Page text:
2015 Forage and Livestock Field Day

Several HPWD staff members attended the Forage and Livestock Field Day on Thursday, July 9, 2015. This event was hosted by the Texas Alliance for Water Conservation (TAWC) and the Texas Coalition for Sustainable Integrated Systems at the Texas Tech Research Farm in New Deal, Texas. The day was filled with rain, several educational workshops, a chuck wagon lunch and a question and answer panel discussion.

Some of the workshops included: Soil quality and health, forage sorghum and annual forages, native grass pasture management, and beef cattle nutrition and research.

This sorghum silage feed ration sample was passed around for the workshop attendees to view.

This sorghum silage feed ration sample was passed around for the workshop attendees to view.

The first stop along the Forage and Livestock Field Day tour was the Texas Tech Beef Cattle Forage Nutrition and Research workshop hosted by Sara Trojan and Jhones Sarturi. At this workshop, HPWD learned that crude protein comes from native grasses or forages and is crucial to the growth of livestock animals, specifically beef cattle. Most native grasses are between seven and eight percent crude protein. However, as the summer progresses forages rapidly decline in quality and must be supplemented because a 550 pound beef cattle animal requires approximately 10 percent crude protein to gain one and a half pounds per day.

Texas A&M AgriLife Extension Agronomist Calvin Trostle presented sorghum plant samples from the Texas Tech University Research fields to the workshop attendees.

Texas A&M AgriLife Extension Agronomist Calvin Trostle presented sorghum plant samples from the Texas Tech University Research fields to the workshop attendees.

Next, HPWD attended the forage sorghum and annual forages workshop with Texas A&M AgriLife Extension Agronomists Jourdan Bell and Calvin Trostle. This workshop provided HPWD with insight on what aspects factor into the quality of sorghum forages. The quality of sorghum forages depend on the maturity at which they are harvested, fermentation, packing and chop length. Forage quality plays an important role in livestock diets; this is especially true for young livestock.

Additionally, sorghum forage tends to require less water than other forage crops such as corn and alfalfa. When managed properly, sorghum forage can use between 25 and 40 percent less water than corn and other forages. With water becoming a scarcity in many places, using less is a necessity.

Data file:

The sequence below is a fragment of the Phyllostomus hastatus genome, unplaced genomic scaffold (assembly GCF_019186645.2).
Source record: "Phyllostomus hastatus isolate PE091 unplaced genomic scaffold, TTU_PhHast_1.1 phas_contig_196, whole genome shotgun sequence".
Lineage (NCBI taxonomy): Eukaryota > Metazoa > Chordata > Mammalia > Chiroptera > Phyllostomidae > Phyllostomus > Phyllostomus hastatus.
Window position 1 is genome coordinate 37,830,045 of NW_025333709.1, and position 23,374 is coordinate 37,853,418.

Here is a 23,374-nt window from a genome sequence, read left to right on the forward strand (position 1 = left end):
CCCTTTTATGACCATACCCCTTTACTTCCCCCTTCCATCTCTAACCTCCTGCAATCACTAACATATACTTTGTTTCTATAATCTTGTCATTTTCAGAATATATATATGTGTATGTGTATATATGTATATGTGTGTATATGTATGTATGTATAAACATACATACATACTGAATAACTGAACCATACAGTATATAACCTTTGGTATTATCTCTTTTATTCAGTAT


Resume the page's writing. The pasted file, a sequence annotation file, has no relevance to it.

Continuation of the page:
“I call it the 15-15-15 guideline. In 15 years, 15 percent of the land will no longer be irrigated and the land that is still irrigated will be irrigated by 15 percent less. We are headed toward dry land farming so forage gives producers some options,” Trostle said.

NRCS Soil Scientist Kelley Attebury presented two soil samples to the workshop attendees to demonstrate different soil qualities.

NRCS Soil Scientist Kelley Attebury presented two soil samples to the workshop attendees to demonstrate different soil qualities.

Following the beneficial workshop about forages, HPWD had the opportunity to learn about soil health and quality. This workshop was hosted by National Resources Conservation Service (NRCS) Soil Scientist Kelley Attebury and Agriculture Research Service (ARS) Soil Microbiologist Veronica Acosta Martinez. Soil quality is separated into three components: physical, chemical and biological. Soil health depends on the quality of each component of the soil.

Soil health is important to sustainable agriculture so soil management is essential. There are four basic rules in managing soil health: Keep the soil covered as much as possible, disturb the soil as little as possible, keep plants growing throughout the year to feed the soil, and diversify as much as possible using crop rotation and cover crops. By following these four simple rules to soil health, the three components to soil quality should stay in balance providing healthy soil.

Finally, the HPWD crew attended a workshop regarding native grass pasture management. Hosted by West Texas A&M University Assistant Professor of Rangeland Resource Management Tim Steffens, this workshop taught HPWD about the different types of native grasses and their capacities. For example, buffalo grass is a low maintenance grass that requires little water while Bermuda grass requires high maintenance and is water intensive.

Furthermore, it is important when planting a range grass to understand the available resources, production requirements, functionality of the grass and needs of the livestock or producer.

The Forage and Livestock Field Day was a very educational experience for the HPWD crew. The workshops covered everything from the soil, to the plant, and finally to the finished product used in livestock feeding.

Thank you TAWC, Texas Coalition for Sustainable Integrated Systems and Texas Tech for all of your hard work in putting this together! More information about TAWC can be found at:  http://www.depts.ttu.edu/tawc/. More information about the Texas Coalition for Sustainable Integrated Systems can be found at: http://www.orgs.ttu.edu/forageresearch/.